The Lakers Just Aren’t Very Good Right Now

Darius Soriano —  April 1, 2010

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Frustration reigns supreme right now.  Forget creeping in, doubt has overwhelmed the dam and flooded our minds.  I think even the most optimistic Laker fan is extremely concerned right now and those glass-half-empty folks are looking at free agency lists and scanning draft ratings to see who might be available when the Lakers pick in the 2nd round because this season might as well be over.   And while I think that’s taking things a bit far, when the Lakers play as poorly as they have over this extended stretch, I understand the sentiment.

I mean, why shouldn’t fans be worried?  Much earlier in the season, I compared this current Lakers outfit to the 2004 team that lost to the Pistons in the Finals.  I said that they were a collection of talent and had not yet played like a true team.  And while that would be enough on most nights, relying on isolation plays and individual ability would not be enough on others.  And at this point in the season, that really hasn’t changed.  This team is extremely talented.  Their top 5 players, when healthy, represent as talented a group of players that can be found across the entire league.  Plus, the versatility that allows them play multiple positions is almost unmatched and that strengthens every other part of our team because the coaches are almost always able to play 2-3 starting caliber players at the same time. 

But right now, this team isn’t healthy.  The Lakers’ already shallow depth is weakened.  No Bynum and no Walton (regardless of the short minutes that Luke’s asked to play) means that a monkey wrench is thrown into player rotations.  Suddenly Kobe or Shannon have to play a lot of minutes at SF behind Artest.  Powell and Mbenga, hard working players that I like, are then forced into duty as 8th or 9th players when they are really 11th or 12th men.  And the dominoes go from there.  You throw in the almost forgotten ailments that Kobe, LO, and Artest have been playing with for weeks (or months in Kobe’s case) and the ceiling for this team, right now, is lower than what it has been all season and their margin for error is thinner.  As presently constructed, this team doesn’t have the talent in players six through ten on the depth chart to make up for the aforementioned injuries.  This is only magnified if they’re not going to play with a team oriented attack.  Right now, things just aren’t looking up.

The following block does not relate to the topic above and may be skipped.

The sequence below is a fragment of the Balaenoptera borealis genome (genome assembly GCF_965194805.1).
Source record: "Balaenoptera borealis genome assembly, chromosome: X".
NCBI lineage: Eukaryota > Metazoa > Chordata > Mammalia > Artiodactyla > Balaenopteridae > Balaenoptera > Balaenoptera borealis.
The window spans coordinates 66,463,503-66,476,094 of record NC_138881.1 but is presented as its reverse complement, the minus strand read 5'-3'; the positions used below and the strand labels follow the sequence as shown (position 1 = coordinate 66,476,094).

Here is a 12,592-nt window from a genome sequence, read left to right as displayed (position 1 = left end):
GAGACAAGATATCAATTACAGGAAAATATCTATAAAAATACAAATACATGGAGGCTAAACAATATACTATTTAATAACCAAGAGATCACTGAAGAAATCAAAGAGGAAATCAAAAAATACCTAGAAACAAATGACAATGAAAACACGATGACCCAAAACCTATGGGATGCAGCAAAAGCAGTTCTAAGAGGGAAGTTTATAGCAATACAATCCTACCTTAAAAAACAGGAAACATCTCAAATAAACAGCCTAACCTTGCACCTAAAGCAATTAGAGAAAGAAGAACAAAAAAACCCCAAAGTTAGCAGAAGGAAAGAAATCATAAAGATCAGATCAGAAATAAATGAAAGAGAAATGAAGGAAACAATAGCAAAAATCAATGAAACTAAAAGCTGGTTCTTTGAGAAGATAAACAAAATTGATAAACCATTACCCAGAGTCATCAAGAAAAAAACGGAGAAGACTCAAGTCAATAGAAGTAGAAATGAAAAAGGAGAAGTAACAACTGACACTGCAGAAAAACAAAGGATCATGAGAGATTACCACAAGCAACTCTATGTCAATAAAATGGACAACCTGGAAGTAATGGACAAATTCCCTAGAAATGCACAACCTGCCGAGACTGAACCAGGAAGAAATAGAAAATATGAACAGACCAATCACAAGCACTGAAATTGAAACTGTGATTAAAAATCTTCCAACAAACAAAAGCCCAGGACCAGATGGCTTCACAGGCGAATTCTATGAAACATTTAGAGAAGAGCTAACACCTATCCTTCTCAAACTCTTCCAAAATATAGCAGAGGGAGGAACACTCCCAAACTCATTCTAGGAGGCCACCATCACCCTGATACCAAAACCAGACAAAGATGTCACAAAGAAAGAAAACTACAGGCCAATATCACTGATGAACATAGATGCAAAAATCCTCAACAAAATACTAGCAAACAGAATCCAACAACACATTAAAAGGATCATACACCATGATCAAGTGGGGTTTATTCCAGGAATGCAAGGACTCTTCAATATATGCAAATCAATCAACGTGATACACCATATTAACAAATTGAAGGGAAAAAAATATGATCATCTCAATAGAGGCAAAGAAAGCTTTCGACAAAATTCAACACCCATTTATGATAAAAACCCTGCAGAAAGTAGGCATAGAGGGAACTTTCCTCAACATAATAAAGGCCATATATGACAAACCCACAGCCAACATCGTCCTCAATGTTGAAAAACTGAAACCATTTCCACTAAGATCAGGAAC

However, the key phrase in all this venting is “right now”.  Right now, the Lakers aren’t very good.  Right now the Lakers don’t have their full compliment of players.  Right now they’re faltering when we’d all like to see them peaking.  I’m not trying to explain away anything.  As I mentioned the other day, there is no switch to flip.  I don’t buy into that line of thinking.  But, what I do believe is what I’ve been saying for a while now – nothing has changed with this team.  And while that has negative connotations, it’s also something that I take solace in.  Why, because right now is not tomorrow.  The playoffs aren’t right now and the Lakers aren’t facing an elimination game.  Yes, time is short and of the essence.  But, if you want my honest opinion this is a bad stretch that the Lakers will come out of. 

Why do I believe that?  Because they’ve played better this season than they’re currently playing; they’ve proven that they’re better than this.  Does this mean they’ll walk to the Finals (and then to another title)?  Does it mean that they’ll suddenly turn it on when the playoffs start?  Does it mean the same problems – suspect offense, poor play at point guard, lack of outside shooting, etc – will suddenly no longer exist?  Of course the answers to those questions is no.  But, as I’ve said all season, to judge this team on its worst qualities is as big a mistake as ignoring the problems to begin with.  So, understand that right now is only right now.  Recent trends can predict future performance, but past performance is just as relevant.  I have faith that this team is good enough to win and, as was always going to be case, they’re going to have to prove it in the post season. 

It will take better execution.  And better teamwork.  More focussed game plans and adherence to them.  But why can’t that happen?  I’m not convinced it can’t even if there are obstacles in the way.  By no means am I trying to say that the sky is crystal clear with no clouds in sight.  I just don’t think it’s falling either.

Darius Soriano

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